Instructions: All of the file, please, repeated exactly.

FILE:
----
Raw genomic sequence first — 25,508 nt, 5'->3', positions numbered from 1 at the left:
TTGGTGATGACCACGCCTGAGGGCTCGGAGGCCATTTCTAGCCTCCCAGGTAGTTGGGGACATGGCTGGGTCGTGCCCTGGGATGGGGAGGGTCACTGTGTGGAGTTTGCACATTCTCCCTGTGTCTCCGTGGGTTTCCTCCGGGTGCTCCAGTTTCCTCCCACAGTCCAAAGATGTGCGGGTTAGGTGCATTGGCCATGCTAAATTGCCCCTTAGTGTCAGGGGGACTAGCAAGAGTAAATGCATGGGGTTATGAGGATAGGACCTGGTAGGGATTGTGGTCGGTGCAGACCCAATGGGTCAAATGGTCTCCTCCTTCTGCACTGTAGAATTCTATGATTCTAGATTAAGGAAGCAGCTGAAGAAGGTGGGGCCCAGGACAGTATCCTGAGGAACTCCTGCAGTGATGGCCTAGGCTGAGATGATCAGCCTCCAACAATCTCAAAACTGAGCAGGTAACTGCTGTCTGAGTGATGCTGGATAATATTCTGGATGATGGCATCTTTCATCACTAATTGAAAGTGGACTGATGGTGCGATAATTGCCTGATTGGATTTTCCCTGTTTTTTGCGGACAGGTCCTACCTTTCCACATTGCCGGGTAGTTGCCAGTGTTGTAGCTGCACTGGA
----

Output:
Raw genomic sequence first — 25,508 nt, 5'->3', positions numbered from 1 at the left:
TTGGTGATGACCACGCCTGAGGGCTCGGAGGCCATTTCTAGCCTCCCAGGTAGTTGGGGACATGGCTGGGTCGTGCCCTGGGATGGGGAGGGTCACTGTGTGGAGTTTGCACATTCTCCCTGTGTCTCCGTGGGTTTCCTCCGGGTGCTCCAGTTTCCTCCCACAGTCCAAAGATGTGCGGGTTAGGTGCATTGGCCATGCTAAATTGCCCCTTAGTGTCAGGGGGACTAGCAAGAGTAAATGCATGGGGTTATGAGGATAGGACCTGGTAGGGATTGTGGTCGGTGCAGACCCAATGGGTCAAATGGTCTCCTCCTTCTGCACTGTAGAATTCTATGATTCTAGATTAAGGAAGCAGCTGAAGAAGGTGGGGCCCAGGACAGTATCCTGAGGAACTCCTGCAGTGATGGCCTAGGCTGAGATGATCAGCCTCCAACAATCTCAAAACTGAGCAGGTAACTGCTGTCTGAGTGATGCTGGATAATATTCTGGATGATGGCATCTTTCATCACTAATTGAAAGTGGACTGATGGTGCGATAATTGCCTGATTGGATTTTCCCTGTTTTTTGCGGACAGGTCCTACCTTTCCACATTGCCGGGTAGTTGCCAGTGTTGTAGCTGCACTGGA